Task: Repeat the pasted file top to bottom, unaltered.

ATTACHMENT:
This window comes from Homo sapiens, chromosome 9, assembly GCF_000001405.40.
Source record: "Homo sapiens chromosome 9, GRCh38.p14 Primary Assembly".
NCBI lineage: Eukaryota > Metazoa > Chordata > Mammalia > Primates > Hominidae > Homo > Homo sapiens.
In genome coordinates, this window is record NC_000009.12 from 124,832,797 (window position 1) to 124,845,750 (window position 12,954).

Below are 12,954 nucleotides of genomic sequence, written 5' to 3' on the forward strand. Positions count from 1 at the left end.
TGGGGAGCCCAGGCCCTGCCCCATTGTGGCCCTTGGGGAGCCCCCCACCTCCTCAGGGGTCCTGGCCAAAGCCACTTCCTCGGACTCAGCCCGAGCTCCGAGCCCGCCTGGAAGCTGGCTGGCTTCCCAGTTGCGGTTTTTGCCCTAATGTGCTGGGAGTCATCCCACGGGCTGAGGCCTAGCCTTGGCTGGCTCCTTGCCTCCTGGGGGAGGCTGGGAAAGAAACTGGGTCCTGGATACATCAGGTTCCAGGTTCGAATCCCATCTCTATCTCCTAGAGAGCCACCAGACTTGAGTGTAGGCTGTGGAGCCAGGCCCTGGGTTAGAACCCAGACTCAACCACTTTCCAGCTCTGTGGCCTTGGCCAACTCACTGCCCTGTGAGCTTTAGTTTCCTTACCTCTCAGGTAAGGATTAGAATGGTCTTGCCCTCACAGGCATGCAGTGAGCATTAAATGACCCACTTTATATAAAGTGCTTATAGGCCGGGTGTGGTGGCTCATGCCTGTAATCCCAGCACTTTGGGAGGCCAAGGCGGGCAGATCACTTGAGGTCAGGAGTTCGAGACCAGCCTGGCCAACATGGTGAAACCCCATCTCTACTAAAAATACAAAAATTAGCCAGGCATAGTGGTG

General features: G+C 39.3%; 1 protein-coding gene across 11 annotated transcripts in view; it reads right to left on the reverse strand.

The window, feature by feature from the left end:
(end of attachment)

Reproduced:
This window comes from Homo sapiens, chromosome 9, assembly GCF_000001405.40.
Source record: "Homo sapiens chromosome 9, GRCh38.p14 Primary Assembly".
NCBI lineage: Eukaryota > Metazoa > Chordata > Mammalia > Primates > Hominidae > Homo > Homo sapiens.
In genome coordinates, this window is record NC_000009.12 from 124,832,797 (window position 1) to 124,845,750 (window position 12,954).

Below are 12,954 nucleotides of genomic sequence, written 5' to 3' on the forward strand. Positions count from 1 at the left end.
TGGGGAGCCCAGGCCCTGCCCCATTGTGGCCCTTGGGGAGCCCCCCACCTCCTCAGGGGTCCTGGCCAAAGCCACTTCCTCGGACTCAGCCCGAGCTCCGAGCCCGCCTGGAAGCTGGCTGGCTTCCCAGTTGCGGTTTTTGCCCTAATGTGCTGGGAGTCATCCCACGGGCTGAGGCCTAGCCTTGGCTGGCTCCTTGCCTCCTGGGGGAGGCTGGGAAAGAAACTGGGTCCTGGATACATCAGGTTCCAGGTTCGAATCCCATCTCTATCTCCTAGAGAGCCACCAGACTTGAGTGTAGGCTGTGGAGCCAGGCCCTGGGTTAGAACCCAGACTCAACCACTTTCCAGCTCTGTGGCCTTGGCCAACTCACTGCCCTGTGAGCTTTAGTTTCCTTACCTCTCAGGTAAGGATTAGAATGGTCTTGCCCTCACAGGCATGCAGTGAGCATTAAATGACCCACTTTATATAAAGTGCTTATAGGCCGGGTGTGGTGGCTCATGCCTGTAATCCCAGCACTTTGGGAGGCCAAGGCGGGCAGATCACTTGAGGTCAGGAGTTCGAGACCAGCCTGGCCAACATGGTGAAACCCCATCTCTACTAAAAATACAAAAATTAGCCAGGCATAGTGGTG

General features: G+C 39.3%; 1 protein-coding gene across 11 annotated transcripts in view; it reads right to left on the reverse strand.

The window, feature by feature from the left end: